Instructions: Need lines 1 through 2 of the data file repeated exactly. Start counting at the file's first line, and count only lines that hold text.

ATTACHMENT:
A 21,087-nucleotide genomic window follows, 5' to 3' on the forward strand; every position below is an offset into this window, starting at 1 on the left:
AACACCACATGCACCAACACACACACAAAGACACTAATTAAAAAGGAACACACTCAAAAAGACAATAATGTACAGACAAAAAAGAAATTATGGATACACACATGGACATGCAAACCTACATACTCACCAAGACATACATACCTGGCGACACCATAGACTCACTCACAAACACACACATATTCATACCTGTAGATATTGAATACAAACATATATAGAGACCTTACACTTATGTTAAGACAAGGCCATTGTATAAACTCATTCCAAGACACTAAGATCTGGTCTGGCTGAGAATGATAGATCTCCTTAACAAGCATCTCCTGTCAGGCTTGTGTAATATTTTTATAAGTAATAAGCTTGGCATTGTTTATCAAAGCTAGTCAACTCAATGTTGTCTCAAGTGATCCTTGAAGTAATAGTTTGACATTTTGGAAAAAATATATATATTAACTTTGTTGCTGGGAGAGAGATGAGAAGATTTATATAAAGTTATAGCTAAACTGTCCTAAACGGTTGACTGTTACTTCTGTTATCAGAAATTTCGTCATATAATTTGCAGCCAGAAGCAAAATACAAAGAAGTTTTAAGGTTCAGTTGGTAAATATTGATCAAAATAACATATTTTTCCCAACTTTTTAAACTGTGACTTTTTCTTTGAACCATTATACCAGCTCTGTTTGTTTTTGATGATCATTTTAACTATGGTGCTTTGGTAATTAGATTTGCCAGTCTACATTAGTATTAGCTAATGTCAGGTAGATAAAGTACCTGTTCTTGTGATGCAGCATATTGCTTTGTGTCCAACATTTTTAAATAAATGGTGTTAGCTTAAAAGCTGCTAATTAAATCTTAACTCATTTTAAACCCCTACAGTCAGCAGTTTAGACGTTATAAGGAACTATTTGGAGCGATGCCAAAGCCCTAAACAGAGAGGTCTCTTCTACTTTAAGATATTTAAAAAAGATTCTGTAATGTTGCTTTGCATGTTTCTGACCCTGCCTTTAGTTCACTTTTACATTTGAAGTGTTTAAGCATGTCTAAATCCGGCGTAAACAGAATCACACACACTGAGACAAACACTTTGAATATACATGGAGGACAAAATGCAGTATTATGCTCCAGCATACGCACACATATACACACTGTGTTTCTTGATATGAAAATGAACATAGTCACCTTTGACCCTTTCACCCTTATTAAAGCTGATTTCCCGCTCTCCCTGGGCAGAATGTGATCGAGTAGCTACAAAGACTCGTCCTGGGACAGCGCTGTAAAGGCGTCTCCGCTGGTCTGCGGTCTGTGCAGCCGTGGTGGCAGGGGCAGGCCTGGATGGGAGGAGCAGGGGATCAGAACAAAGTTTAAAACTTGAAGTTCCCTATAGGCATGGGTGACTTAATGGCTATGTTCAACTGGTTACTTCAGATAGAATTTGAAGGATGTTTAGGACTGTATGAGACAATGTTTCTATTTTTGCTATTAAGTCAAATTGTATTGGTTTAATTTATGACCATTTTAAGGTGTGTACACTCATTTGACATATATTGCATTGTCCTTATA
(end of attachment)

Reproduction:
A 21,087-nucleotide genomic window follows, 5' to 3' on the forward strand; every position below is an offset into this window, starting at 1 on the left:
AACACCACATGCACCAACACACACACAAAGACACTAATTAAAAAGGAACACACTCAAAAAGACAATAATGTACAGACAAAAAAGAAATTATGGATACACACATGGACATGCAAACCTACATACTCACCAAGACATACATACCTGGCGACACCATAGACTCACTCACAAACACACACATATTCATACCTGTAGATATTGAATACAAACATATATAGAGACCTTACACTTATGTTAAGACAAGGCCATTGTATAAACTCATTCCAAGACACTAAGATCTGGTCTGGCTGAGAATGATAGATCTCCTTAACAAGCATCTCCTGTCAGGCTTGTGTAATATTTTTATAAGTAATAAGCTTGGCATTGTTTATCAAAGCTAGTCAACTCAATGTTGTCTCAAGTGATCCTTGAAGTAATAGTTTGACATTTTGGAAAAAATATATATATTAACTTTGTTGCTGGGAGAGAGATGAGAAGATTTATATAAAGTTATAGCTAAACTGTCCTAAACGGTTGACTGTTACTTCTGTTATCAGAAATTTCGTCATATAATTTGCAGCCAGAAGCAAAATACAAAGAAGTTTTAAGGTTCAGTTGGTAAATATTGATCAAAATAACATATTTTTCCCAACTTTTTAAACTGTGACTTTTTCTTTGAACCATTATACCAGCTCTGTTTGTTTTTGATGATCATTTTAACTATGGTGCTTTGGTAATTAGATTTGCCAGTCTACATTAGTATTAGCTAATGTCAGGTAGATAAAGTACCTGTTCTTGTGATGCAGCATATTGCTTTGTGTCCAACATTTTTAAATAAATGGTGTTAGCTTAAAAGCTGCTAATTAAATCTTAACTCATTTTAAACCCCTACAGTCAGCAGTTTAGACGTTATAAGGAACTATTTGGAGCGATGCCAAAGCCCTAAACAGAGAGGTCTCTTCTACTTTAAGATATTTAAAAAAGATTCTGTAATGTTGCTTTGCATGTTTCTGACCCTGCCTTTAGTTCACTTTTACATTTGAAGTGTTTAAGCATGTCTAAATCCGGCGTAAACAGAATCACACACACTGAGACAAACACTTTGAATATACATGGAGGACAAAATGCAGTATTATGCTCCAGCATACGCACACATATACACACTGTGTTTCTTGATATGAAAATGAACATAGTCACCTTTGACCCTTTCACCCTTATTAAAGCTGATTTCCCGCTCTCCCTGGGCAGAATGTGATCGAGTAGCTACAAAGACTCGTCCTGGGACAGCGCTGTAAAGGCGTCTCCGCTGGTCTGCGGTCTGTGCAGCCGTGGTGGCAGGGGCAGGCCTGGATGGGAGGAGCAGGGGATCAGAACAAAGTTTAAAACTTGAAGTTCCCTATAGGCATGGGTGACTTAATGGCTATGTTCAACTGGTTACTTCAGATAGAATTTGAAGGATGTTTAGGACTGTATGAGACAATGTTTCTATTTTTGCTATTAAGTCAAATTGTATTGGTTTAATTTATGACCATTTTAAGGTGTGTACACTCATTTGACATATATTGCATTGTCCTTATA